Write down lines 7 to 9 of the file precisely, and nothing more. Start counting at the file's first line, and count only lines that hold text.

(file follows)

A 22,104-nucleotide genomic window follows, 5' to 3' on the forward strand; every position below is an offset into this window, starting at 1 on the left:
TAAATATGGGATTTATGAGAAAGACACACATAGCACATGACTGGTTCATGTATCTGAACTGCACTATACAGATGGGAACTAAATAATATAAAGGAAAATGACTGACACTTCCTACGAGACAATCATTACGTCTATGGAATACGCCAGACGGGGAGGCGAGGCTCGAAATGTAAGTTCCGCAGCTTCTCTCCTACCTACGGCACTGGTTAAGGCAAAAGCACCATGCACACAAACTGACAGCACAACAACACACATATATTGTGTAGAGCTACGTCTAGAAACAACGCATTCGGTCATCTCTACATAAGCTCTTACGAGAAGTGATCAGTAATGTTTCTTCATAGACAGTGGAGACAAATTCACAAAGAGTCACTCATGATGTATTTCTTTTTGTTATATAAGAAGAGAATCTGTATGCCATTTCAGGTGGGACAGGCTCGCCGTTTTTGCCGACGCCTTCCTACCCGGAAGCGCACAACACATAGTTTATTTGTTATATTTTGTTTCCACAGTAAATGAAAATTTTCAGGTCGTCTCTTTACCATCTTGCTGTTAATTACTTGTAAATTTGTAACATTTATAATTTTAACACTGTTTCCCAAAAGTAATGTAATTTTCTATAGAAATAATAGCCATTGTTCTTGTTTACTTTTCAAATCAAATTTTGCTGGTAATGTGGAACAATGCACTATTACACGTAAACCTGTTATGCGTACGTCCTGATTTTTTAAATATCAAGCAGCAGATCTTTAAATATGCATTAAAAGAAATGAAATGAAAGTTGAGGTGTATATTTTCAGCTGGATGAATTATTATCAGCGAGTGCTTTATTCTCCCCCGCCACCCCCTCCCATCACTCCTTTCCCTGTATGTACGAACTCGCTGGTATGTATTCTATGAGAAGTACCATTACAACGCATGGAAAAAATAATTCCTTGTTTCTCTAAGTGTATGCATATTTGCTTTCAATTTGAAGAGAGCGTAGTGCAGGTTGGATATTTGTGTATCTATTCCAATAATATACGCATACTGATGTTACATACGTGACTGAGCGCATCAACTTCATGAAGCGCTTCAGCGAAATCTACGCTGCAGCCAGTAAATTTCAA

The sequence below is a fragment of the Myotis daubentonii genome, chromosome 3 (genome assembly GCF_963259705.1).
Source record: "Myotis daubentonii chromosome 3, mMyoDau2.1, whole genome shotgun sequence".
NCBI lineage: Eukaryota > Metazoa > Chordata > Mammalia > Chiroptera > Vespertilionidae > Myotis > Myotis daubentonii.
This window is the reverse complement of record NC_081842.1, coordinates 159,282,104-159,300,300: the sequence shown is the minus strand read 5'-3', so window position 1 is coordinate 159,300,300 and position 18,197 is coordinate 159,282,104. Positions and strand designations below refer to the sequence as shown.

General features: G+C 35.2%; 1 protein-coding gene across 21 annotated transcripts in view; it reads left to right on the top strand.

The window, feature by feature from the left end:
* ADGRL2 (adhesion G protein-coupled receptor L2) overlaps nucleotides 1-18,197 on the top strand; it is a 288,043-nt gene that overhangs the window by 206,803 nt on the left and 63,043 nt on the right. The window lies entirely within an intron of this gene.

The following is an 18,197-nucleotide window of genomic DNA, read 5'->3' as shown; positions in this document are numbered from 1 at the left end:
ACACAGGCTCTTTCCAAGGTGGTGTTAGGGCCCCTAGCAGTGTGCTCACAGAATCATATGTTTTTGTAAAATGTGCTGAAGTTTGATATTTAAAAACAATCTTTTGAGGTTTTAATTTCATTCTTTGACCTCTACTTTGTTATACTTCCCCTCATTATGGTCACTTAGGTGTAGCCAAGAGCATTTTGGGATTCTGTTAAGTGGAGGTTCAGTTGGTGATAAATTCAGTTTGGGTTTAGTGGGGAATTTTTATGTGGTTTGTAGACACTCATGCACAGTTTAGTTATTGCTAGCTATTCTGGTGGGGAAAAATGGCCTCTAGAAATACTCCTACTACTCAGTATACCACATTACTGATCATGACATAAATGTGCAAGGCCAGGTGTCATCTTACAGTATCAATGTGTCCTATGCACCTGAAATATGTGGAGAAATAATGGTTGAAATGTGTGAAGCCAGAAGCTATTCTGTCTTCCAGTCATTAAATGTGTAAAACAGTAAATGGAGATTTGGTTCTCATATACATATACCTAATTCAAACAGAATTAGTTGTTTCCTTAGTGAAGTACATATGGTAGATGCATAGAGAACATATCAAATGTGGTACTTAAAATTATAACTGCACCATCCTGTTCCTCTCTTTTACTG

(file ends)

General features: G+C 35.2%; 1 protein-coding gene across 21 annotated transcripts in view; it reads left to right on the top strand.

The window, feature by feature from the left end:
* ADGRL2 (adhesion G protein-coupled receptor L2) overlaps nucleotides 1-18,197 on the top strand; it is a 288,043-nt gene that overhangs the window by 206,803 nt on the left and 63,043 nt on the right. The window lies entirely within an intron of this gene.